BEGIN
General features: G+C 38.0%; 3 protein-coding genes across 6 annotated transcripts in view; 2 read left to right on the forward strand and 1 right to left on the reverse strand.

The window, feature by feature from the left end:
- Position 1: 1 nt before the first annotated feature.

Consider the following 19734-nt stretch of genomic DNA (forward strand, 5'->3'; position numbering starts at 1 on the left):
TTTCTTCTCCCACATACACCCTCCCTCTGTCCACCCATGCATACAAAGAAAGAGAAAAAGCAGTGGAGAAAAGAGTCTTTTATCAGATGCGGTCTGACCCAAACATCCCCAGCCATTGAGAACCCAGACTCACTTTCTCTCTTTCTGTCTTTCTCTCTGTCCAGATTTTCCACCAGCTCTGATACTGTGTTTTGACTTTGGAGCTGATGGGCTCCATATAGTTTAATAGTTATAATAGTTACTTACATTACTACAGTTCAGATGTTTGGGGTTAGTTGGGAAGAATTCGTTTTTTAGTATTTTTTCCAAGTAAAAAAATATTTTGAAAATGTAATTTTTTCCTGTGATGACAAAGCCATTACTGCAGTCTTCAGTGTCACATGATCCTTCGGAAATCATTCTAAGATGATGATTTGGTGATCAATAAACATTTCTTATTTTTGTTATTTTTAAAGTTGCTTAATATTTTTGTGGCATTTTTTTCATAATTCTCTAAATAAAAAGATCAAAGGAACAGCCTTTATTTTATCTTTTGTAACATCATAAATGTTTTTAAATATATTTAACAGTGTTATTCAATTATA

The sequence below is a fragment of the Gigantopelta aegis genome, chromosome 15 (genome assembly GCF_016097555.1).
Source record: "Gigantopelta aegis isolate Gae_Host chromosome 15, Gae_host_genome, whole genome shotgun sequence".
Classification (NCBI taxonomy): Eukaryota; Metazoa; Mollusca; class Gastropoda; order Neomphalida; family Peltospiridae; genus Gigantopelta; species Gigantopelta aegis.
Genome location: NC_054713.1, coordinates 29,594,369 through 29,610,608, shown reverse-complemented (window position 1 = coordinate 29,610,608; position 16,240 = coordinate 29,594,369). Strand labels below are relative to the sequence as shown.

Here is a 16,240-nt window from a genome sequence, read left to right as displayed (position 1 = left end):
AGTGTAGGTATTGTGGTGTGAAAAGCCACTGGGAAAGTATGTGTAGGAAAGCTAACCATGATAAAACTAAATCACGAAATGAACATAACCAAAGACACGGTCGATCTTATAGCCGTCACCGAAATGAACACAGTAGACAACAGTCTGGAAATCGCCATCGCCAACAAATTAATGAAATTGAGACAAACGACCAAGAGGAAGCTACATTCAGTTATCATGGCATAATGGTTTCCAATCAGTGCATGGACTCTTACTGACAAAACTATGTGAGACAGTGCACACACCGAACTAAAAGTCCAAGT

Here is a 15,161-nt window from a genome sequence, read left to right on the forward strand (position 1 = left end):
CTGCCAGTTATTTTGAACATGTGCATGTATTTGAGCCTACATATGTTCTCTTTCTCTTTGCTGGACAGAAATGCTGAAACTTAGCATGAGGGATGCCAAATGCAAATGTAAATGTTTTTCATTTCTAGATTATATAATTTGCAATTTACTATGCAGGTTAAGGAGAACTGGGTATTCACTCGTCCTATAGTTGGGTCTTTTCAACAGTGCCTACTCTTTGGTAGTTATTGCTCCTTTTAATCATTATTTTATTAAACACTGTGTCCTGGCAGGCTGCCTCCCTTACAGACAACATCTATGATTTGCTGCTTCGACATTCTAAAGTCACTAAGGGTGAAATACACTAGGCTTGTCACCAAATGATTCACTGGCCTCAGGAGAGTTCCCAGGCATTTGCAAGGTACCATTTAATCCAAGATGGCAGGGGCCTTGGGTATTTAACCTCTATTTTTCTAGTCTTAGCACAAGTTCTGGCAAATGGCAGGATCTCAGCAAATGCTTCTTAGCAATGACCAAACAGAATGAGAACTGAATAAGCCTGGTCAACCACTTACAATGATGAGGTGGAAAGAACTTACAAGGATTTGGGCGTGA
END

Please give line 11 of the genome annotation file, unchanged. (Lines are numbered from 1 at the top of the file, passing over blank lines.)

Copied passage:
AGTGTAGGTATTGTGGTGTGAAAAGCCACTGGGAAAGTATGTGTAGGAAAGCTAACCATGATAAAACTAAATCACGAAATGAACATAACCAAAGACACGGTCGATCTTATAGCCGTCACCGAAATGAACACAGTAGACAACAGTCTGGAAATCGCCATCGCCAACAAATTAATGAAATTGAGACAAACGACCAAGAGGAAGCTACATTCAGTTATCATGGCATAATGGTTTCCAATCAGTGCATGGACTCTTACTGACAAAACTATGTGAGACAGTGCACACACCGAACTAAAAGTCCAAGT